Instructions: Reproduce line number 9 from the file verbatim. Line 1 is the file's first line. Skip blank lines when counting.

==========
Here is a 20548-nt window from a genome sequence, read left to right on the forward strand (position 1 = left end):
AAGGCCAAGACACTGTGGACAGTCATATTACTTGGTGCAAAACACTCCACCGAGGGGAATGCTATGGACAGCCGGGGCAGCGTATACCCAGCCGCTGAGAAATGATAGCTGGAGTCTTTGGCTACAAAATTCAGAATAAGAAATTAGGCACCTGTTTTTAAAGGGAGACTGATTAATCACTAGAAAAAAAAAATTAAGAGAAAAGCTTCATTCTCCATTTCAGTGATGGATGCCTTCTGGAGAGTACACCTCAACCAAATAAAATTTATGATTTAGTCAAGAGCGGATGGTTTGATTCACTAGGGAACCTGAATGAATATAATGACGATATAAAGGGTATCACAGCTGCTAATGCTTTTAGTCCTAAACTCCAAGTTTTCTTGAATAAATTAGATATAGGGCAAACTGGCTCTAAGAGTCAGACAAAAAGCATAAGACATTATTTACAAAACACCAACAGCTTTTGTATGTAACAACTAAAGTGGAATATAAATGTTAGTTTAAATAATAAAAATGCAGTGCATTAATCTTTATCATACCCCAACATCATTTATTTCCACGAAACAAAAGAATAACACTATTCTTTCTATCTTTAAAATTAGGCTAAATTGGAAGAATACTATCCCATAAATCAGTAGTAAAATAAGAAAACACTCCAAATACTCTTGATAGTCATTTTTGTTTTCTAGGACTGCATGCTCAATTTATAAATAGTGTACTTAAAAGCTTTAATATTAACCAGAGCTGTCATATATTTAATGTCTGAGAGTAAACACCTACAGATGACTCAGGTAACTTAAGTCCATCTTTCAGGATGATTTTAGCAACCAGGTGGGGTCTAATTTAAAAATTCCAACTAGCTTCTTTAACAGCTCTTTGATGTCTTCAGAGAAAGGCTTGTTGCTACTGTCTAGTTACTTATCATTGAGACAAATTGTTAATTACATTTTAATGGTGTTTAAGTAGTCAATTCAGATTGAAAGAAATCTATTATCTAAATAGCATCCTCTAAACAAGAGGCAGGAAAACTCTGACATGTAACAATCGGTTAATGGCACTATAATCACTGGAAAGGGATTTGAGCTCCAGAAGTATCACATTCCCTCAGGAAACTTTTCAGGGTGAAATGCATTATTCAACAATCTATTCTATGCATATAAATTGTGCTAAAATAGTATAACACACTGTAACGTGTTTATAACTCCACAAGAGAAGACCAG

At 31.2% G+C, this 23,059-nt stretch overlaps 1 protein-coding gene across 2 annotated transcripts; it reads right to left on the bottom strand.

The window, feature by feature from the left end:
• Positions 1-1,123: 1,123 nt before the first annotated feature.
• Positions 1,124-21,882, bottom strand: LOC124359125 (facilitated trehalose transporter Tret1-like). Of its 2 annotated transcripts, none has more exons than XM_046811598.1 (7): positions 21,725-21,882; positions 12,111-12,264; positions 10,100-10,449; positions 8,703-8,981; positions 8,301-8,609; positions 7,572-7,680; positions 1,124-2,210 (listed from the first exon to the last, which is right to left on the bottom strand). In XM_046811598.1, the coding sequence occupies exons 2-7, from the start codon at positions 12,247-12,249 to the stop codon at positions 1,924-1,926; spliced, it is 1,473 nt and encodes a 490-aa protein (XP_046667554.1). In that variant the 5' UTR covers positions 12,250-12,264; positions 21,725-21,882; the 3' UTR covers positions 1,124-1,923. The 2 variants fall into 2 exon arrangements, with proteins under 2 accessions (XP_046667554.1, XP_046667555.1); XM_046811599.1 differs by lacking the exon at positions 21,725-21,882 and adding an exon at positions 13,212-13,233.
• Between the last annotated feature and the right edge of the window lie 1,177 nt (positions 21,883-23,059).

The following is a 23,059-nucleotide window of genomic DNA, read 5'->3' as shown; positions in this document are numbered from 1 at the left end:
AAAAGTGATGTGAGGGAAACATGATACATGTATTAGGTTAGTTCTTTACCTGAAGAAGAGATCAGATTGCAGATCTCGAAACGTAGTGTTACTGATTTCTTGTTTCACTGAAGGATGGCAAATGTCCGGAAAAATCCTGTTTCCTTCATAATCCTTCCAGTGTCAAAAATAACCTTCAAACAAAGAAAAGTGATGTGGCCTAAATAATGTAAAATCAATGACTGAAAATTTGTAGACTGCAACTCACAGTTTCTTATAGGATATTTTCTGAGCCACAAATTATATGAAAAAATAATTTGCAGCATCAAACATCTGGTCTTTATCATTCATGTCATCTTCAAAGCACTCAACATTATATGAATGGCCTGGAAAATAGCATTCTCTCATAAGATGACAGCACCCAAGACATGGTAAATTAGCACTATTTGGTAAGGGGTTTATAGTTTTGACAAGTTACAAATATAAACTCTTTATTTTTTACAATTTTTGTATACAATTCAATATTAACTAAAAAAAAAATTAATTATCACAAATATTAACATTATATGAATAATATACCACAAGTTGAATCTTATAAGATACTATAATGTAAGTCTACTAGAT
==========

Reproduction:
AAAAGTGATGTGAGGGAAACATGATACATGTATTAGGTTAGTTCTTTACCTGAAGAAGAGATCAGATTGCAGATCTCGAAACGTAGTGTTACTGATTTCTTGTTTCACTGAAGGATGGCAAATGTCCGGAAAAATCCTGTTTCCTTCATAATCCTTCCAGTGTCAAAAATAACCTTCAAACAAAGAAAAGTGATGTGGCCTAAATAATGTAAAATCAATGACTGAAAATTTGTAGACTGCAACTCACAGTTTCTTATAGGATATTTTCTGAGCCACAAATTATATGAAAAAATAATTTGCAGCATCAAACATCTGGTCTTTATCATTCATGTCATCTTCAAAGCACTCAACATTATATGAATGGCCTGGAAAATAGCATTCTCTCATAAGATGACAGCACCCAAGACATGGTAAATTAGCACTATTTGGTAAGGGGTTTATAGTTTTGACAAGTTACAAATATAAACTCTTTATTTTTTACAATTTTTGTATACAATTCAATATTAACTAAAAAAAAAATTAATTATCACAAATATTAACATTATATGAATAATATACCACAAGTTGAATCTTATAAGATACTATAATGTAAGTCTACTAGAT